Bitcoin Marketcap

$922B

Gold Marketcap

$10.85T

BTC Settlement Volume (24hr)

$19.05B

BTC Inflation Rate (next 1yr)

1.80%

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KEY MARKETS

24hr change

Bitcoin

$49,381  πŸ“‰

 

-8.96%


S&P 500

4,132  πŸ“‰

-28.04

-0.67%


Gold

$1,789  πŸ“ˆ

+$0.14

+0.01%


Silver

$26.10  πŸ“‰

-$0.27

-1.03%


Euro

$1.2055  πŸ“ˆ

+$0.00

+0.08%


Yen

Β₯107.90  πŸ“‰

-Β₯0.15

-0.14%


Renminbi (CNY)

Β₯6.4936   

+Β₯0.00

+0.04%


Oil (WTI)

$61.54  πŸ“ˆ

+$0.44

+0.72%


BITCOIN STATS

Bitcoin Marketcap

$922B


BTC Inflation Rate (next 1yr)

1.80%


% Supply Issued

88.99%


BTC Settlement Volume (24hr)

$19.05B


Real Exchange Volume (24hr)

$20.34B


Active Addresses

1.11M


Mining Reward Value (24hr)

$45.2M


GBTC Premium

-15.88%


MSTR Premium

4.08%


BTC Down From ATH

23.52%


BTC Up From Cycle Low

0.50%


RATES & YIELDS

24hr change

UST 3mo

0.03%  πŸ“ˆ

+0

0%


UST 2yr

0.15%  πŸ“‰

-0.01

-6.25%


UST 10yr

1.58%  πŸ“‰

-0.03

-1.86%


UST 30yr

2.27%  πŸ“‰

-0.02

-0.87%


Fed Funds (EFFR)

0.07%  πŸ“ˆ

+0

0%


US 10yr Breakeven Inflation

2.33%  πŸ“ˆ

+0

0%


Real Rate (10yr)

-0.75%  πŸ“ˆ

-0.04

-5.63%


RATIOS

24hr change

Gold:BTC (marketcap)

11.76x   

+1.03

+9.64%


M2:BTC (marketcap)

21.03x   

+1.88

+9.81%


BTC:Oil (price)

802.96x   

-84.57

-9.53%


Gold:Oil (price)

29.00x   

-0.21

-0.73%


US GOVERNMENT STATS

30-day change

Federal Reserve Balance Sheet

$7.82T  πŸ“ˆ

+$101B

+1.31%


M1 Money Supply

$18.41T  πŸ“ˆ

+$292B

+1.61%


M2 Money Supply

$19.41T  πŸ“‰

 

-0.68%


BTC ROI

Bitcoin & Traditional Assets ROI (vs USD)

BTC vs Traditional Assets ROI:

 

Bitcoin

Gold

S&P 500

1 year:

+575%

+3%

+47%

2 year:

+799%

+40%

+41%

3 year:

+431%

+34%

+55%

4 year:

+3,854%

+40%

+74%

5 year:

+10,738%

+44%

+98%

6 year:

+22,035%

+51%

+95%

7 year:

+10,083%

+37%

+121%

8 year:

+35,087%

+23%

+161%

9 year:

+964,175%

+8%

+196%

10 year:

+2,689,179%

+18%

+206%

Data Source: Messari.io, bitcoincharts.com

What is it: This shows bitcoin's ROI vs other potential inflation hedge assets.

Why it matters: As with the historical bitcoin price table, we see bitcoin's extreme outperformance vs other assets here as well. Bitcoin's relatively small size, plus fundamental properties, yield extreme outperformance when even relatively small funds-flows find their way to BTC.

BTC DAYS ABOVE PRICE

Bitcoin Price Closing History by Level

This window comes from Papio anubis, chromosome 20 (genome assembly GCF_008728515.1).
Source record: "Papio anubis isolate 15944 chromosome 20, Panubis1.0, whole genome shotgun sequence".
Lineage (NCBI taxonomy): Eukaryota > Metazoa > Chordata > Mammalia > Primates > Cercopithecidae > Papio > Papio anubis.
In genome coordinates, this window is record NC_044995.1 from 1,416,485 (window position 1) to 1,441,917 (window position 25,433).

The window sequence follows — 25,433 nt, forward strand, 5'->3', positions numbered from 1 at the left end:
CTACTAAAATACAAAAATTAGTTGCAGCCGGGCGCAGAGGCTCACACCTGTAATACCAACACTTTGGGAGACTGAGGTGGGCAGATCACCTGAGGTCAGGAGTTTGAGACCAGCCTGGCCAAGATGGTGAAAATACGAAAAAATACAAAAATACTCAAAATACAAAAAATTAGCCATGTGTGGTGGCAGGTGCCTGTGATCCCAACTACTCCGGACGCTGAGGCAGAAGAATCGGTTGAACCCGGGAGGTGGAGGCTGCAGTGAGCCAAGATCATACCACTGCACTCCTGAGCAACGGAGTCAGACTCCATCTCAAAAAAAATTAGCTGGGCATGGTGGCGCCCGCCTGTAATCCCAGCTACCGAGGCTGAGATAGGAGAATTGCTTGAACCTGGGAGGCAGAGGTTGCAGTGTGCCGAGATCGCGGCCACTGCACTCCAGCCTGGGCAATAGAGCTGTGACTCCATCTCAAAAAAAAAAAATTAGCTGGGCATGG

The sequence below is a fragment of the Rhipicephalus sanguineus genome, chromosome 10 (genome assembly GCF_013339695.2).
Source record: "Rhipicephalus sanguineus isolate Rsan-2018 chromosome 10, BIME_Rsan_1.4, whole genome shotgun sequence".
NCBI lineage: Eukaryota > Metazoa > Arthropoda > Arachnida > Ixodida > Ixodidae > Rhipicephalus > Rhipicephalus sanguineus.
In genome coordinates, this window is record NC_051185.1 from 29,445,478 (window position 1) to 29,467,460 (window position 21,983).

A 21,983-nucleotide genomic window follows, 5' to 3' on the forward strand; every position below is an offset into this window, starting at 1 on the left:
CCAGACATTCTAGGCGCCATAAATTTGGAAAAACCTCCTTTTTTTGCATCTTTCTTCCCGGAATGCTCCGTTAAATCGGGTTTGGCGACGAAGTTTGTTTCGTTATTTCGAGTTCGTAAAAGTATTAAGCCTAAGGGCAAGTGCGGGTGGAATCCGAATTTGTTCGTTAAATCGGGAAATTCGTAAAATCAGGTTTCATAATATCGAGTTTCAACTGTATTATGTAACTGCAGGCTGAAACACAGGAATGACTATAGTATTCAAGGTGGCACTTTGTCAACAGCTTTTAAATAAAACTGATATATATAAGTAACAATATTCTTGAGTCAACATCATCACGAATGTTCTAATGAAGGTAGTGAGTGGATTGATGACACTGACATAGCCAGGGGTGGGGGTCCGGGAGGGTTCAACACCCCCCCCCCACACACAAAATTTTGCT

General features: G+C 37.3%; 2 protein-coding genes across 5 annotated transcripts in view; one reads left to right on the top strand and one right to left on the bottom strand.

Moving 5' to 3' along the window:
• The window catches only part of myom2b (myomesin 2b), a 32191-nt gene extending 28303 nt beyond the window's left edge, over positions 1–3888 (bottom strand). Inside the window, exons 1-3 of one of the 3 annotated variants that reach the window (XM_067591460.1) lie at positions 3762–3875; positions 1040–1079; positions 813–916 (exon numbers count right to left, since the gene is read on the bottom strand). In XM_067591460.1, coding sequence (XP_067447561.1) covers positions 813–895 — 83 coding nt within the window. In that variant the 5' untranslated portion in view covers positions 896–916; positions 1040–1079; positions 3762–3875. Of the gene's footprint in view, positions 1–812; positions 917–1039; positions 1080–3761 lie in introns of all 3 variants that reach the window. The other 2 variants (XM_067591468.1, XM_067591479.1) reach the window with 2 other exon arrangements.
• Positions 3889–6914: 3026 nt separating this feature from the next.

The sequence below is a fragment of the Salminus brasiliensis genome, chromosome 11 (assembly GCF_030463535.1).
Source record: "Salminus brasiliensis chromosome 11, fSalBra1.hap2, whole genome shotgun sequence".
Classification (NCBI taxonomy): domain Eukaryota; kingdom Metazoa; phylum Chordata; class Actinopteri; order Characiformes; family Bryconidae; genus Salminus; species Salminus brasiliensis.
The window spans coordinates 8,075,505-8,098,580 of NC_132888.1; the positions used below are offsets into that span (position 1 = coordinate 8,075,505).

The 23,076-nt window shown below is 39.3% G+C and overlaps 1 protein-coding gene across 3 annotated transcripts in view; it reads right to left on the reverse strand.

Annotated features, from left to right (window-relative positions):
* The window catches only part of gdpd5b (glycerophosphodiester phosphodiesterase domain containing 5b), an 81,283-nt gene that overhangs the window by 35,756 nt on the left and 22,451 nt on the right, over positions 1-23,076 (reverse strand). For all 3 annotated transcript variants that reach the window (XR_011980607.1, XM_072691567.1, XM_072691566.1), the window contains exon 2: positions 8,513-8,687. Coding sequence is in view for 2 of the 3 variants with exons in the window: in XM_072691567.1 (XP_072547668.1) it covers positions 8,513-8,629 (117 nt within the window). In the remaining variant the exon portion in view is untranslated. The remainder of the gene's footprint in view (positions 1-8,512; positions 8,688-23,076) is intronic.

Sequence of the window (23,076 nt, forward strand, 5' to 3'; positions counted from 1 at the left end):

Days Bitcoin Closed Above:

Price

Days Above

% of Bitcoin's Life

$50,000

54

1.20%

$49,380

56

1.25%

$40,000

76

1.69%

$30,000

111

2.47%

$20,000

128

2.85%

$10,000

433

9.64%

Data Sources: Messari.io, bitcoincharts.com

What is it: This the number of days in which bitcoin "closed" (trading level at midnight UTC) above various price levels.

Why it matters: This can give a sense of where bitcoin is currently trading relative to past cycles.

SHARPE 5yr

DOUBLING TIME

THE BITCOIN LIBRARY

5 May 2020 | Lyn Alden | Price when published: $8,952 (ROI since: +452%)

Quantitative Easing, MMT, and Inflation-Deflation, A Primer

Filed under: topic icon macro  medium icon articles

Lyn explains broad macro concepts such as QE, MMT, and the inflation/deflation debate, what happened in the 2010s, and looks ahead to the 2020s. She makes the case that the disinflation regime which has dominated the US since 1980 may very well be over, and shifting to a fundamentally inflationary environment. Bitcoin isn't mentioned in this piece, but the dynamics presented here are key to understanding Bitcoin's macro prospects for the next decade.

Topics include:
- Domestic Government Borrowing
- International Government Borrowing
- Quantitative Easing β€œQE”
- Modern Monetary Theory β€œMMT”
- The Inflation/Deflation Debate
- Why So Little Inflation In the 2010’s?
- Modeling Inflation in the 2020’s
- A Baseline Debt and Inflation Outlook
- The Years Ahead

EXCERPT

These are trends I’ll be monitoring in the quarters and years ahead. Outside of food, healthcare, and other essentials which have inflationary catalysts at the moment, the trend is likely to be disinflationary for many discretionary goods and services until a large amount of helicopter-like money ends up on Main Street in the form of more checks, negative payroll taxes, considerably extended unemployment benefits, or other stimulus policies. And the probability of those types of policies occurring over the next few years is likely higher than many people think due to how few assets the bottom 50% of the population has and how reliant they are on active income streams.

At that point, the possibility for broadly higher consumer price inflation is on the table and the four-decade period of disinflation from the 1980’s to the 2020’s will have ended.


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